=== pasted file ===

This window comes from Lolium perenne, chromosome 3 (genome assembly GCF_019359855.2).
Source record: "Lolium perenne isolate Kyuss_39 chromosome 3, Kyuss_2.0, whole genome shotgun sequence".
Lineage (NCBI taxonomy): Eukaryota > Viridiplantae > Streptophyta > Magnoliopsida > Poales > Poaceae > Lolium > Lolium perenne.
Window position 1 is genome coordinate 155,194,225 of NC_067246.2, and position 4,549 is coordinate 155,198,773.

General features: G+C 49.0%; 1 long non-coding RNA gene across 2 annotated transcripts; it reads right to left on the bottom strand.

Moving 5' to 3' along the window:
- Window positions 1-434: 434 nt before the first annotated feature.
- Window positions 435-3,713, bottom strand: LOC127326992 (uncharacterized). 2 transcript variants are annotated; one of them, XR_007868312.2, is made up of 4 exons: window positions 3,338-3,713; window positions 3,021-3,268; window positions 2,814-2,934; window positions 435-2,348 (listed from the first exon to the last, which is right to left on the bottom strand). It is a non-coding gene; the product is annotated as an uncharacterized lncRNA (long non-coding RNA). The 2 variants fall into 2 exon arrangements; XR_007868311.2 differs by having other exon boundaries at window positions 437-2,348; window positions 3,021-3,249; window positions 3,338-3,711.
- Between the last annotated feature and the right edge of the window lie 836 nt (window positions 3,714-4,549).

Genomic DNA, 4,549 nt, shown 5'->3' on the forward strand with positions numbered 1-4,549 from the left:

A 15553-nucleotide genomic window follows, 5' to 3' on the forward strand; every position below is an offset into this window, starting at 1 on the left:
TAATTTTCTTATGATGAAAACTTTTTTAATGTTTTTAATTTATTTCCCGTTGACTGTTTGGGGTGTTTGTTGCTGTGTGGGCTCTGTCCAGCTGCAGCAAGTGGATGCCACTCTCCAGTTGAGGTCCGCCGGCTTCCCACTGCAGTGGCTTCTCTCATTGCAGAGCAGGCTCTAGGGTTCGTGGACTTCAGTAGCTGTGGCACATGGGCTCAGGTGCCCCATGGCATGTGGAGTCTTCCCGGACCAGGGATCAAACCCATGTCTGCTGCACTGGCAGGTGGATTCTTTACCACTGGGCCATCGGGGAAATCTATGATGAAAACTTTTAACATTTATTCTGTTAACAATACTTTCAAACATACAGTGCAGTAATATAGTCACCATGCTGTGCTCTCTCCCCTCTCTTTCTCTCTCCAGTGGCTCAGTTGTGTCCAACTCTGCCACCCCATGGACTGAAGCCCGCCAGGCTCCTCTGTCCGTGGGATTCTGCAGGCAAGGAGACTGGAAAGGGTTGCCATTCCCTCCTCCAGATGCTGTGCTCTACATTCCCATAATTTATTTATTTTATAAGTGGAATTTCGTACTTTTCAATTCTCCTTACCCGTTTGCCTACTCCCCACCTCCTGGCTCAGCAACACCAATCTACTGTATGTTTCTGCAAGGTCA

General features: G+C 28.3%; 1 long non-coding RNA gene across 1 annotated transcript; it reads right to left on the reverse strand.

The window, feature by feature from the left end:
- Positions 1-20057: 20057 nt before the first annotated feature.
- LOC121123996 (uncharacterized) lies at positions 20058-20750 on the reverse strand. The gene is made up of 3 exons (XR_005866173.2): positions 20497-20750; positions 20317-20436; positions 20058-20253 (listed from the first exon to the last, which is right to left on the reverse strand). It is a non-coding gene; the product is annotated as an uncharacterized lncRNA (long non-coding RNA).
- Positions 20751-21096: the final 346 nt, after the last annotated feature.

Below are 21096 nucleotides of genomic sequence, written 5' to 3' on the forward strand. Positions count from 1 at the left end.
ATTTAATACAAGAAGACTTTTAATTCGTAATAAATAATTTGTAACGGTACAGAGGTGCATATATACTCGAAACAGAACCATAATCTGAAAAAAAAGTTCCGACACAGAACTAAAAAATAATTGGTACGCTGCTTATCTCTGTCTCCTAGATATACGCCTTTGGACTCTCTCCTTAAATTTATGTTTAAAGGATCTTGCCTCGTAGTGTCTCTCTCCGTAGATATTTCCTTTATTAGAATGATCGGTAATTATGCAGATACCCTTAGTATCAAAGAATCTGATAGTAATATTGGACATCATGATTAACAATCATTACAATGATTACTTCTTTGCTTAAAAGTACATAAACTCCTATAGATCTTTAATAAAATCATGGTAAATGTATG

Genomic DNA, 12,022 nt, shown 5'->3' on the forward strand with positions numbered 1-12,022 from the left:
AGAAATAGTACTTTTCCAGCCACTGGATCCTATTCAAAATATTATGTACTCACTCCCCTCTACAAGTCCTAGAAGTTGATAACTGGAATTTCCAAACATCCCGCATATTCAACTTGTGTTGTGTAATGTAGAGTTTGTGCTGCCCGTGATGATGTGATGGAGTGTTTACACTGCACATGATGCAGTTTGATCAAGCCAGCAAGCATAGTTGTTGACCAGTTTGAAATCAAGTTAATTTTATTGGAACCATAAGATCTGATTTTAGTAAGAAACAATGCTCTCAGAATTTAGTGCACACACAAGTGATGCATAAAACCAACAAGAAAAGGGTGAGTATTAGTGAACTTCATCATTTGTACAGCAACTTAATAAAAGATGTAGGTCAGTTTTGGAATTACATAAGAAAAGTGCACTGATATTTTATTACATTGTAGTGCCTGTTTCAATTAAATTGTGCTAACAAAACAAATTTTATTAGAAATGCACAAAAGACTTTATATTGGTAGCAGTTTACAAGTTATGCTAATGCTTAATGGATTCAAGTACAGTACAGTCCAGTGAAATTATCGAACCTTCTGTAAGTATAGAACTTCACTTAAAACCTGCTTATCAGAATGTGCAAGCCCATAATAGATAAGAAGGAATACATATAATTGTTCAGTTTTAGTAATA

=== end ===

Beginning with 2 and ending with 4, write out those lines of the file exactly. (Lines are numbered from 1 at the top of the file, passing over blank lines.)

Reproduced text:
Source record: "Lolium perenne isolate Kyuss_39 chromosome 3, Kyuss_2.0, whole genome shotgun sequence".
Lineage (NCBI taxonomy): Eukaryota > Viridiplantae > Streptophyta > Magnoliopsida > Poales > Poaceae > Lolium > Lolium perenne.
Window position 1 is genome coordinate 155,194,225 of NC_067246.2, and position 4,549 is coordinate 155,198,773.